Brexit: practical impacts of no-deal and new CNIL recommendations

As the clock ticks down to a possible no-deal Brexit on 31 October, data controllers and processors on both sides of the Channel are increasingly obliged to review the legality of their personal data transfers to the United Kingdom.


As discussed in our previous articles, a no-deal Brexit would render transfers of personal data from the EU to the UK illegal overnight, unless the organisations involved put appropriate legal safeguards in place. In the absence of those safeguards, such organisations may face fines from data protection authorities and legal action in the courts from affected individuals.

The urgency of this requirement was underlined by FAQs published last week by the CNIL, France’s data protection authority, warning businesses to be prepared for a no-deal scenario as from 1 November 2019.

In particular, the CNIL sets out the five-step programme summarised below for all transferring organisations to follow:

CNIL Recommended Step

Altij Practical Notes

1. Identify your company’s personal data transfers to the UK

E.g. list any external suppliers or group companies based in the UK to which personal data is transferred, review the possible use of UK-located data centres, remote assistance or SAAS solutions, etc.

2. Determine the appropriate legal mechanism to enable the transfer

In practice, this will almost certainly mean the signature of standard contractual clauses adopted by the European Commission (known as “SCCs”).

3. Put the chosen legal mechanism in place before 1 November 2019

Legal departments will therefore need to prepare SCCs for each type of transfer identified and communicate them to the other party involved in time for the documents to be finalised and signed before the start of November.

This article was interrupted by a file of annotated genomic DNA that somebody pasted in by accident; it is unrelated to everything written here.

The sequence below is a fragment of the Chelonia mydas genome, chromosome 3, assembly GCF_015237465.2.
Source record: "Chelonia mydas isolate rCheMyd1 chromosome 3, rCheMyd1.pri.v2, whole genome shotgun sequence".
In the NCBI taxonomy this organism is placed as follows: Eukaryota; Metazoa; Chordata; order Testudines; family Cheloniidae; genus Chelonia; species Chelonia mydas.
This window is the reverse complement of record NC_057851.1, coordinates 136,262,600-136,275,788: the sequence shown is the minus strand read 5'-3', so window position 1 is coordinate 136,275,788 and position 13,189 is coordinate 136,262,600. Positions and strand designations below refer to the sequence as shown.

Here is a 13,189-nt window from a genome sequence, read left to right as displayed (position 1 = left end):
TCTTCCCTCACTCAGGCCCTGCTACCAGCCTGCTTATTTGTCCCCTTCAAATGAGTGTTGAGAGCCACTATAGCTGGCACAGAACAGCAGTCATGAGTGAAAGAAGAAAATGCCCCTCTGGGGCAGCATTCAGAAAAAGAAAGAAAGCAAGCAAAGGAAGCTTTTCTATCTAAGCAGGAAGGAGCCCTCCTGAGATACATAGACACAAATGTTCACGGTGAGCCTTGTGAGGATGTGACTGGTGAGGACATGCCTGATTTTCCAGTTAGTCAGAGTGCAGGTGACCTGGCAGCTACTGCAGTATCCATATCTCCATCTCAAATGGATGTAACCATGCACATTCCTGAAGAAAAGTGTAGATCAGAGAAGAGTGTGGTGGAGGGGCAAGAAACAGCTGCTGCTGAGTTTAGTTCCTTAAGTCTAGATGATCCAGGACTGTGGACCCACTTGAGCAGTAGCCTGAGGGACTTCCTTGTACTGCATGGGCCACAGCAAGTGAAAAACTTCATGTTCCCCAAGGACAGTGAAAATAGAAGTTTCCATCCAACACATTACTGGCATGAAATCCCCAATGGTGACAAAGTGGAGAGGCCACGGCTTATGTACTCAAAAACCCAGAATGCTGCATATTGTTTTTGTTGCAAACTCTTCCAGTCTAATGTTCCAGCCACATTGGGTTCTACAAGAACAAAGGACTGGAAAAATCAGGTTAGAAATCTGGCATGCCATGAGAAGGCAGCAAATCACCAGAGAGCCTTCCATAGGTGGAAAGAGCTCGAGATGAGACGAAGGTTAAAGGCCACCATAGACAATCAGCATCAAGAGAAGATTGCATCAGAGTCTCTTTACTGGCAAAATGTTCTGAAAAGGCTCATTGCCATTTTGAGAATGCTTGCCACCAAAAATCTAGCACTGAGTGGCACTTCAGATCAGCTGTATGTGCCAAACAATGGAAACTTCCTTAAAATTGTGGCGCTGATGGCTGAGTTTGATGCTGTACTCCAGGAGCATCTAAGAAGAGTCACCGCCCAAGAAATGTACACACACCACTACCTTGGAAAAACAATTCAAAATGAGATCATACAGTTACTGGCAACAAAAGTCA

4. Update internal documentation to take into account transfers to the UK

In particular, this will mean updating the organisation’s “Record of processing activities”, as required by Article 30(1)(c) of GDPR.

5. Update information to individuals to inform them of the transfer of their data to the UK

This relates to the GDPR requirement to ensure full transparency regarding use of individuals’ data. Depending on their circumstances, organisations may for example need to update their online privacy policies, the information notices they provide to their staff or their general terms and conditions.

 

Clearly, given that talks are ongoing between the UK and the EU27, a withdrawal agreement may still be signed prior to the 31 October deadline. In such case and based on the current draft deal documents, data transfers could continue freely during a transitional period while the EU assesses the possibility of granting “adequacy” status to the UK in the longer term. As a result, some companies are taking the approach of signing “provisional” SCCs to take effect only the event of a no-deal outcome.

 

In any event, in view of the scale of data transfers between the two territories (a 2017 report by Tech UK suggested that 75% of the UK’s international data flows are with the EU) and the digital integration of their economies, any result other than an adequacy decision or bilateral data transfer agreement will require a very large number of businesses to take action to ensure regulatory compliance.

Nicholas Cullen is a dual-qualified Solicitor of England and Wales and Avocat in France and a partner in Altij's data protection team. For more information about our data protection services contact us via our online form or e-mail Nicholas on ncullen(a)altij.com.

Une version française de cet article est disponible ici.